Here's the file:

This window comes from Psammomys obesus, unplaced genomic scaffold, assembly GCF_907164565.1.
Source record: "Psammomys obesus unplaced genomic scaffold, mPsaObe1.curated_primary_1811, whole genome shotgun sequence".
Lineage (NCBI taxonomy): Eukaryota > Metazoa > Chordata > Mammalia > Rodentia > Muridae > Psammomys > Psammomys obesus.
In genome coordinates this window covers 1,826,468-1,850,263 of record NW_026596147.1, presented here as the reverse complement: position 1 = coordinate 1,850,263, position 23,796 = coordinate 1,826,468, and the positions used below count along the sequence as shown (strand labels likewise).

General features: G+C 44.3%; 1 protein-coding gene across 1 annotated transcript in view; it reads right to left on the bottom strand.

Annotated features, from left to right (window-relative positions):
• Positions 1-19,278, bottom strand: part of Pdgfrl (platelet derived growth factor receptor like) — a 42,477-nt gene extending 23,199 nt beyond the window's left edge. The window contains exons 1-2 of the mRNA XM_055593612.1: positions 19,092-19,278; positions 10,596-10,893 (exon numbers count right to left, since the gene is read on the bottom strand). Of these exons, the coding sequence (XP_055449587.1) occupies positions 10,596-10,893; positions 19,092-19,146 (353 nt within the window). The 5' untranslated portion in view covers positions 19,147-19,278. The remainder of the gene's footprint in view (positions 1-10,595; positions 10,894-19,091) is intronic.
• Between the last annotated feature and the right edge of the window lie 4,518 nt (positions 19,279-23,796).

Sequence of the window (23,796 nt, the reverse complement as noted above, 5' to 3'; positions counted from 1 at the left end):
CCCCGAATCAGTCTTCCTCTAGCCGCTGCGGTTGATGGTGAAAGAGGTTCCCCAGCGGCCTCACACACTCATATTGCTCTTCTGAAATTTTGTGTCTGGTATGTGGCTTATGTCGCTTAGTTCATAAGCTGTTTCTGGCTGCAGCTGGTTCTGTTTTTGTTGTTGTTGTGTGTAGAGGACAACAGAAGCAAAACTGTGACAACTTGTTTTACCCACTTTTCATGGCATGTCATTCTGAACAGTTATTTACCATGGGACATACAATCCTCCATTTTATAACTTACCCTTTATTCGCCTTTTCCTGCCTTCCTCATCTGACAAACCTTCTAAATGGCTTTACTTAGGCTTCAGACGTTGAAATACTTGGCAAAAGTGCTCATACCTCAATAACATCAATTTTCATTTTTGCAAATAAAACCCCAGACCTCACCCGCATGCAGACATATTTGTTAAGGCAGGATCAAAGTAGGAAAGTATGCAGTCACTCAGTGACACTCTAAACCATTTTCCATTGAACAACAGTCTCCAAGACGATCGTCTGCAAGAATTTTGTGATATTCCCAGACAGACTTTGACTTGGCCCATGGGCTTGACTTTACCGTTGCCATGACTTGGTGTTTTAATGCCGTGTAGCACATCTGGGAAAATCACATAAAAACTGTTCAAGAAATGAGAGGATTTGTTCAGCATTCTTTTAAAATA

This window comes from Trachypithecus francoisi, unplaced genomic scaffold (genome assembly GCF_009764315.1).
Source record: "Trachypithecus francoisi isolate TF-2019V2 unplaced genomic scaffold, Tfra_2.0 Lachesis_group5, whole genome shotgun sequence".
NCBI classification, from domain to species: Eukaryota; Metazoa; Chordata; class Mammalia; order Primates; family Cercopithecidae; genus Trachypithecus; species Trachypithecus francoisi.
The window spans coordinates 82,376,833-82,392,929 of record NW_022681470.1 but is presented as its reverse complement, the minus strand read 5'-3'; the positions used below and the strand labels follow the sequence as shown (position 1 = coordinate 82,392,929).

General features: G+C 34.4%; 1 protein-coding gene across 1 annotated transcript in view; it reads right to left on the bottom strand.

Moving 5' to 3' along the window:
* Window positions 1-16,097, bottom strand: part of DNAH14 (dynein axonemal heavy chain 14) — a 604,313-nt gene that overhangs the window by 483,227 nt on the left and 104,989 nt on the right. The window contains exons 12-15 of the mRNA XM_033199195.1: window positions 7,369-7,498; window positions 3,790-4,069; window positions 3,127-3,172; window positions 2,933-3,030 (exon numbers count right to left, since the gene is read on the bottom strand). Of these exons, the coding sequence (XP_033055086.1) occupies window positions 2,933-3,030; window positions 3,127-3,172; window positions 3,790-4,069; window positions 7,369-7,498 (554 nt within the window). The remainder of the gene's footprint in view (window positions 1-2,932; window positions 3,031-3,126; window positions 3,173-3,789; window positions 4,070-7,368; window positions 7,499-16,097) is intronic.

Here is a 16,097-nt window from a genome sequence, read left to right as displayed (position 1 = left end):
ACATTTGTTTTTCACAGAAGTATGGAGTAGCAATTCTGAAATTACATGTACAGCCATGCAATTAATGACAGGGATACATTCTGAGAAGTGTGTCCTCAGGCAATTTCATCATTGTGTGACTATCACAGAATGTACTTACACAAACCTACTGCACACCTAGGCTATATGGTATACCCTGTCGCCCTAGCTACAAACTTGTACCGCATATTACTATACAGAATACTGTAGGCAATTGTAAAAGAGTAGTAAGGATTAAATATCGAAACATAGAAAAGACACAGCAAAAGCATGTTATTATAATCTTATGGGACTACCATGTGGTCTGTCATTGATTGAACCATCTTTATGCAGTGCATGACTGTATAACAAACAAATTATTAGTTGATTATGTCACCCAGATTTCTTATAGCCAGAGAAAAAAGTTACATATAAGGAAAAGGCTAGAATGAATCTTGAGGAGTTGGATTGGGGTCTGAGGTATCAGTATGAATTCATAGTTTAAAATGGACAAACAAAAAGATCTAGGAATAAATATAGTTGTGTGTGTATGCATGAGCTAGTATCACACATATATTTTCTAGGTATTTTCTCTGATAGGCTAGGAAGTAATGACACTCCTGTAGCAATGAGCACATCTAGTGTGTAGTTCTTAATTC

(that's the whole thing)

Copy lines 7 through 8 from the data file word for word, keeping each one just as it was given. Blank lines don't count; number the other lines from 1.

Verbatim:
• Positions 1-19,278, bottom strand: part of Pdgfrl (platelet derived growth factor receptor like) — a 42,477-nt gene extending 23,199 nt beyond the window's left edge. The window contains exons 1-2 of the mRNA XM_055593612.1: positions 19,092-19,278; positions 10,596-10,893 (exon numbers count right to left, since the gene is read on the bottom strand). Of these exons, the coding sequence (XP_055449587.1) occupies positions 10,596-10,893; positions 19,092-19,146 (353 nt within the window). The 5' untranslated portion in view covers positions 19,147-19,278. The remainder of the gene's footprint in view (positions 1-10,595; positions 10,894-19,091) is intronic.
• Between the last annotated feature and the right edge of the window lie 4,518 nt (positions 19,279-23,796).